the incredible adventures of van helsing III
Bloodsucker-bashing RPG lacks bite
Contrary to what 2004’s totally lousy Hugh Jackman film told you, everyone’s favorite old-timey vampire hunter isn’t a dashingly handsome Australian asskicker. In the gruesome, gothic world Neocore has created for its
Diablo- aping action-RPG sequel, Abraham Van Helsing can take many forms. A teleporting soldier; a wiry spellcaster; a shadowy stealth specialist; hell, even a mechanical man who has more in common with Optimus Prime than Nosferatu. Honest Abe certainly is a multi-talented monster murderer. It’s just a pity the core gameplay in The Incredible Adventures Of Van Helsing III doesn’t offer nearly the variety provided by its six distinct combat classes. Unlike the excellent Diablo III: Reaper Of Souls, Neocore’s tongue-in-cheek adventure never quite knows how to pace itself. First released on PC almost three years ago, Van the Man’s somewhat clumsy, relentlessly repetitive quest already feels like a fanged relic in need of a good staking.
From the get-go you’re immediately thrown into the deep, drowny end of Van Helsing’s world; a series of sidequests are laid out at your beastie-thrashing feet while you’re still fumbling around, trying to get used to the game’s cluttered controls. This sensation never really fades.
A Grimm reality
The realm of Borgovia has at least been constructed in imaginatively eclectic fashion—one moment you’ll battle hooded zealots in a creepy, mist-filled forest ripped straight out of the works of the Brothers Grimm, the next you’ll be finding demented clowns in the world’s least wholesome fun fair. The changing sights provide constantly evolving window dressing, but no amount of location changes can mask the fundamental sameyness that makes Van Helsing III’s combat a chore. For most of my time with the game, I play as the Umbralist class: a sneaky fighter who can briefly disappear, and one who’s altogether useless at close range. Because this stealthy sap quickly gets overwhelmed when creatures invade his personal space, you constantly have to stay on the move, peppering enemies with projectiles from range. The trouble is, the game throws such an overwhelming amount of enemies at you, all the running and gunning quickly becomes more exhausting than trying to swim across Lake Michigan in trunks made from granite.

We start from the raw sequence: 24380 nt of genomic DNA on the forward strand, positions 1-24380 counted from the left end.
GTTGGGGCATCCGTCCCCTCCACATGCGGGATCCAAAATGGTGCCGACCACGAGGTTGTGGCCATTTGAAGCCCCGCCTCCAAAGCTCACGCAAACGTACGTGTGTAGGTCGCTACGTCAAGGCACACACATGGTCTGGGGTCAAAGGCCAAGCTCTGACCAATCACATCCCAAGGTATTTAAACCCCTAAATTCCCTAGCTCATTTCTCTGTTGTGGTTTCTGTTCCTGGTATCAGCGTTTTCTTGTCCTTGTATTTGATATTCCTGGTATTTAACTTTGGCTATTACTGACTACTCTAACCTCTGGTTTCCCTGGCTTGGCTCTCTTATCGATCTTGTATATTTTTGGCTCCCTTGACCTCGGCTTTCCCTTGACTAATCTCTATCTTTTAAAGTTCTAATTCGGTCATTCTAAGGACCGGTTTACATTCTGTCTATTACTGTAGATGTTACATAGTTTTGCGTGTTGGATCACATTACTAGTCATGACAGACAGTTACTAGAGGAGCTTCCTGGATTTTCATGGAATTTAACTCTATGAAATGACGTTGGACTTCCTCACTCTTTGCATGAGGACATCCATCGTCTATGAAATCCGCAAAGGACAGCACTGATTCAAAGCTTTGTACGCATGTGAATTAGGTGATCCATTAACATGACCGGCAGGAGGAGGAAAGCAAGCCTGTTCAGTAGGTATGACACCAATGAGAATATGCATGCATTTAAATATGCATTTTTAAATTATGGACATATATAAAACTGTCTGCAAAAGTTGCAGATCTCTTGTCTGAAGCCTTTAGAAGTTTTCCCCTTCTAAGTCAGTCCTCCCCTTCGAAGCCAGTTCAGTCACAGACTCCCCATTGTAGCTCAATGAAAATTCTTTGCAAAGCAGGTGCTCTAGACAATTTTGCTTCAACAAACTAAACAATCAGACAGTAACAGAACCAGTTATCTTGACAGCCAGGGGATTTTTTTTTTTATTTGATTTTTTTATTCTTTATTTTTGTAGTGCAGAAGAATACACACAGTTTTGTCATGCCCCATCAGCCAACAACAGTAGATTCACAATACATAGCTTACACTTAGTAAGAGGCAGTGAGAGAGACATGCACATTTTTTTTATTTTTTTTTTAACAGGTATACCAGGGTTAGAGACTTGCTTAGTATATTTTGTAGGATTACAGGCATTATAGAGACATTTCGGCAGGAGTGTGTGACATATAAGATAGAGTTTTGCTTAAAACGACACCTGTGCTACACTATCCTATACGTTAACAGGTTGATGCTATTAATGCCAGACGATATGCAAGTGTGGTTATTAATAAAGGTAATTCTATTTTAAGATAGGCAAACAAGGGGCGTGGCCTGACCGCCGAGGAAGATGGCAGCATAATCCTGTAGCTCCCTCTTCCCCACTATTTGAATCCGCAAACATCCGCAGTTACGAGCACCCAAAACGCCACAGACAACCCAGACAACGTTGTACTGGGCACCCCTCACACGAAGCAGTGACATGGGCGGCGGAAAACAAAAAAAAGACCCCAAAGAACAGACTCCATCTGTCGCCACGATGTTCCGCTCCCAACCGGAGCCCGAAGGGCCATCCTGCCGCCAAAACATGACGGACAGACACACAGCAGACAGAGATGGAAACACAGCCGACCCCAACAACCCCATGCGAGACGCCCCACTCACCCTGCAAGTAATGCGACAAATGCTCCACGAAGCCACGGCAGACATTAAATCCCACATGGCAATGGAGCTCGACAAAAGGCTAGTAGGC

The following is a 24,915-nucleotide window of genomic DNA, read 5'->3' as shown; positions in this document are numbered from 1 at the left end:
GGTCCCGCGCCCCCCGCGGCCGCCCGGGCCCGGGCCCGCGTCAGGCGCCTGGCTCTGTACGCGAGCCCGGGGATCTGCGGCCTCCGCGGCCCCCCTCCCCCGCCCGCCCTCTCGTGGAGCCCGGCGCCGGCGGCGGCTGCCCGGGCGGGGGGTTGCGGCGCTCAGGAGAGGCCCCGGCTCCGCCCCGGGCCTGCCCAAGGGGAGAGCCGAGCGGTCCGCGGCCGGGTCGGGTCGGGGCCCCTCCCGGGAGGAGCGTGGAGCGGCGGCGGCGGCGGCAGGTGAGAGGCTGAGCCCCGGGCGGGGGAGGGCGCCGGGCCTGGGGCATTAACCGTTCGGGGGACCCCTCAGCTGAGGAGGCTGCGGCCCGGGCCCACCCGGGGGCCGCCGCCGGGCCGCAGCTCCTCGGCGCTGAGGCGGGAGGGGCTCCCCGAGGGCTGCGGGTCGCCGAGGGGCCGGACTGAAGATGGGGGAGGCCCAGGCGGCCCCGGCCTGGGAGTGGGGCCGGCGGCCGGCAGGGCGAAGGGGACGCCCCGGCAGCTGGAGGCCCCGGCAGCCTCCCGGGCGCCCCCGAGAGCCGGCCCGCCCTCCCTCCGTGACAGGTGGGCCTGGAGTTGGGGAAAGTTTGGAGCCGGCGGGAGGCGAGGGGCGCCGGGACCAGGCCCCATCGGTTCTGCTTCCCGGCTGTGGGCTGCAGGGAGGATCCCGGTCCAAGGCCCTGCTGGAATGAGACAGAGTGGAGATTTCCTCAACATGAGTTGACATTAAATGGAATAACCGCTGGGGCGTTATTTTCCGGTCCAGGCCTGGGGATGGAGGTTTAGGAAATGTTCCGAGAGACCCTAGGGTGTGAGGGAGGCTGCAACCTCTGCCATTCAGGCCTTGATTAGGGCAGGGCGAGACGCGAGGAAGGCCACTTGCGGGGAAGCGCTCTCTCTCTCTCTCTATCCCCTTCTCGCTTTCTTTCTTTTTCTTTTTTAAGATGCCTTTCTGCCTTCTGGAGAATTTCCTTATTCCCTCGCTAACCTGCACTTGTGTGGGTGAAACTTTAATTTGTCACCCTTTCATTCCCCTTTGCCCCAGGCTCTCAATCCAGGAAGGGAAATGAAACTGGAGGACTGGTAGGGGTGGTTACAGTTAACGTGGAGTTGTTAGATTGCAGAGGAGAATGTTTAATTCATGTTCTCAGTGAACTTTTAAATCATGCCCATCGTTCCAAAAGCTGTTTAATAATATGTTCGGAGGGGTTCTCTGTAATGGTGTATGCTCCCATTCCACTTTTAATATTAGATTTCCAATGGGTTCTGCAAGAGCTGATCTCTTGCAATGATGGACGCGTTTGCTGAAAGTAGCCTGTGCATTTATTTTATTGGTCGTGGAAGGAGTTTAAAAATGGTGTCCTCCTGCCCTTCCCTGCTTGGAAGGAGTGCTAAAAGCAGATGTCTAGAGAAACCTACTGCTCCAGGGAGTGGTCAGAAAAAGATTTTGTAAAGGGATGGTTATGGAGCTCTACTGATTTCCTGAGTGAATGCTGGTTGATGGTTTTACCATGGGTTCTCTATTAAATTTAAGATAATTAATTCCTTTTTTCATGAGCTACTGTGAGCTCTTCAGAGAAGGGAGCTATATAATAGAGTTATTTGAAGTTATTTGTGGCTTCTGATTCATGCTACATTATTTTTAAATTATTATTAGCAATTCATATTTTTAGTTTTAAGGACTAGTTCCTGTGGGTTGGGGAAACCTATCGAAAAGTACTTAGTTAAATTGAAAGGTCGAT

The lowest ebb comes during a battle so prolonged, it makes the Civil War look like a blink-and-you’ll-missit playground scuffle. Now, trying to take out a portly circus master who
“Unless you’re starved for Diabloesque action, there’s little to recommend here”
can barely move should be a delicious slice of gothic gateau; and it would be if the swine wasn’t flanked by dozens upon dozens of cronies. Make no mistake: Van Helsing III chucks a lot of onscreen enemies at you.
How you’ll cope with such overwhelming odds partly comes down to which class you choose. After spending hours with the Umbralist, I wish I’d swapped over to the Protector or Phlogistoneer sooner. The former bulky knight is a hard target to hit, mostly because he can teleport like a chainmailcoated Corvo Attano. As for the latter metal man, his range of artillery strikes, rocket barrages, and an extra toasty flamethrower make those heaving crowds of critters considerably easier to deal with than the skulking shadow stalker. Stupid Umbralist. Still, even the better classes fail to paper over the samey cracks, and fights rarely force you to switch up your tactics.
As uninspired as its tiresome skirmishes quickly become, Van
Helsing does deserve credit for its writing. While the main plot—which sees the monster hunter seeking vengeance against his old ally, Prisoner 7—is functional at best, moment-to-moment scripting is strong. The game’s cheekily playful, sarcastic tone plays well, and Abe’s relationship with his sidekick Lady Katarina (a spectre who assists you in fights) is both breezily likeable and surprisingly tender at points. In short, the sharp script deserves better than the blunt fights that drag the rest of the game down.
Unless you’re absolutely starved for Diablo- esque action, there’s little to recommend in Van Helsing III. Of course, many of those reading this may have already downloaded the game—it was free to Xbox Live Gold subscribers throughout January. If that’s the case with you, it’s just about worth a few short hours of your time—the script and cutely drawn locations undoubtedly pull their weight. As a package, the game is also bolstered by four-player co-op and a skittish eight-player PvP battle arena. Still, no amount of padding or smart one-liners can truly save this tedious, vamp-slaying slog.
left The Phlogistoneer is hands (and steel shins) down the most fun class. far left Peter Cushing never had problems quite this big.
right This is what we look like when we see a clown, too. Admittedly it doesn’t happen very often.